Guitarist Nita Strauss has become the first woman in almost three decades to top the Mainstream Rock Airplay chart with her new track Dead Inside, featuring Davcid Draiman of Disturbed on vocals. The last time the chart was topped by a female solo artist was 1990, with Alannah Myles’ Black Velvet.
The chart ranks the week’s most popular mainstream rock songs, ranked by radio airplay detections on mainstream rock-formatted stations, as measured by Nielsen Music. While Strauss is the first woman since Alannah Myles to top the chart, there have been several frontwomen hitting the top of the chart as part of bands. Most recently, Halestorm’s track Back From The Dead topped the chart in November, and Only Love Can Save Me Now by The Pretty Reckless, featuring Matt Cameron and Kim Thayil topped it in October.
The chart achievement is significant for Strauss, as it’s her first standalone single release, and her first new music since her 2018 solo album Controlled Chaos.
The huge gap in time between two solo women topping the chart speaks to several things. Firstly, there’s the reality that solo artists are rarer than bands in rock – female solo artists more so. But it’s also important to consider how this chart in particular is calculated, and how that impacts the artists on it. As it is specifically a radio airplay chart, it is only measuring performance on mainstream rock-formatted stations, not streaming services or digital downloads.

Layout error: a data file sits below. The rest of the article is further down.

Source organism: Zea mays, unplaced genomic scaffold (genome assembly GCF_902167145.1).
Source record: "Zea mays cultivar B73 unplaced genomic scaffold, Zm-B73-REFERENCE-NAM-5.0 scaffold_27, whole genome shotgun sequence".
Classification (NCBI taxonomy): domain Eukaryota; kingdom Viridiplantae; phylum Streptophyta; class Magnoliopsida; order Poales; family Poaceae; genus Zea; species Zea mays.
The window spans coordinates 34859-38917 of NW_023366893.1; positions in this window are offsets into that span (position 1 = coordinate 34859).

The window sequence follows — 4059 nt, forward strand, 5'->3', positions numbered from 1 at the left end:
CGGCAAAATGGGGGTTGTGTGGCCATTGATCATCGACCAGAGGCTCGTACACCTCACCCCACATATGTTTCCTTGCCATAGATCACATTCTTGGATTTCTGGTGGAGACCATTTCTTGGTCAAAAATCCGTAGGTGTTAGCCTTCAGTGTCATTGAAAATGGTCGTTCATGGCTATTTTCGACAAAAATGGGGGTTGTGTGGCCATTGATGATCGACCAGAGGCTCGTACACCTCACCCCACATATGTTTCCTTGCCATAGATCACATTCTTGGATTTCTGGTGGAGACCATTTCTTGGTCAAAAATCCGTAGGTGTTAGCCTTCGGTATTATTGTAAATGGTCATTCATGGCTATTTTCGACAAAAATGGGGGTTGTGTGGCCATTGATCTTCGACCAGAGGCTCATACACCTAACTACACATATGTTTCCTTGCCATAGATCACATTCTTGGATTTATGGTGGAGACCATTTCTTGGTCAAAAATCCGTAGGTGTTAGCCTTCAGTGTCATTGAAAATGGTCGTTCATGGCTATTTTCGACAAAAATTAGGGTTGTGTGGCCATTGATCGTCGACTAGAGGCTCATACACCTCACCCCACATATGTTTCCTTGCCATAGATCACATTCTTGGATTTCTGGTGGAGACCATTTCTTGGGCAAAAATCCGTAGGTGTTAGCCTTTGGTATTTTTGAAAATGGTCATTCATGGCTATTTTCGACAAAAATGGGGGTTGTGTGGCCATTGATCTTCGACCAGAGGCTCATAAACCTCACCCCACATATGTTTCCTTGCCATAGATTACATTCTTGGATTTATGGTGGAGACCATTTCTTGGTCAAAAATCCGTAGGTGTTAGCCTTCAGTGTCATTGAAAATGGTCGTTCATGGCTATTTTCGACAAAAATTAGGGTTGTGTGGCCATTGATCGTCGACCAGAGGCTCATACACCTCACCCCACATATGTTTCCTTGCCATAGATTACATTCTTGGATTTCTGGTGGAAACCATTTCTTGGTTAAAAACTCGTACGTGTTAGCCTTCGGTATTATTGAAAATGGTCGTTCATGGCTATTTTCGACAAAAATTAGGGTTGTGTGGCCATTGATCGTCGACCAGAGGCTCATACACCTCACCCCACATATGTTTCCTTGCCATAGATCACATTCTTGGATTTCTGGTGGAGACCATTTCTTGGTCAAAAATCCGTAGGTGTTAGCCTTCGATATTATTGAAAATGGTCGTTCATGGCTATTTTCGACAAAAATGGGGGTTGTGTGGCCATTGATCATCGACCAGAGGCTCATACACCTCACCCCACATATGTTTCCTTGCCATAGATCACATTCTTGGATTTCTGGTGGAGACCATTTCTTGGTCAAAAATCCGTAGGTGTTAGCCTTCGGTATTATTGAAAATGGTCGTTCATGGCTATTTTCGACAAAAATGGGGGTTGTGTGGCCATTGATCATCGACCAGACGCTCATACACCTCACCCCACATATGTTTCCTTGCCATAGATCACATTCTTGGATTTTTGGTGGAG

For comparison, the Hot Rock And Alternative Songs chart takes streaming into account, and therefore displays a much different slice of the world of rock – one with much greater gender diversity. Right now, this chart shows the presence of pop-punk revival acts such as Gayle, Willow, Avril Lavigne, as well as the alt-pop of Billie Eilish and Halsey, none of whom are present on the Mainstream Rock Airplay chart.
It shouldn’t be too much of a shock that rock radio stations tend to focus on more straight-ahead rock, rather than the genre-melding crossover acts that find success on TikTok and similar platforms. However, the complete absence of a female solo act from the number-one spot on the Rock Airplay chart for over 30 years is still surprising, although perhaps the streak being broken by Strauss is a sign of positive change to come.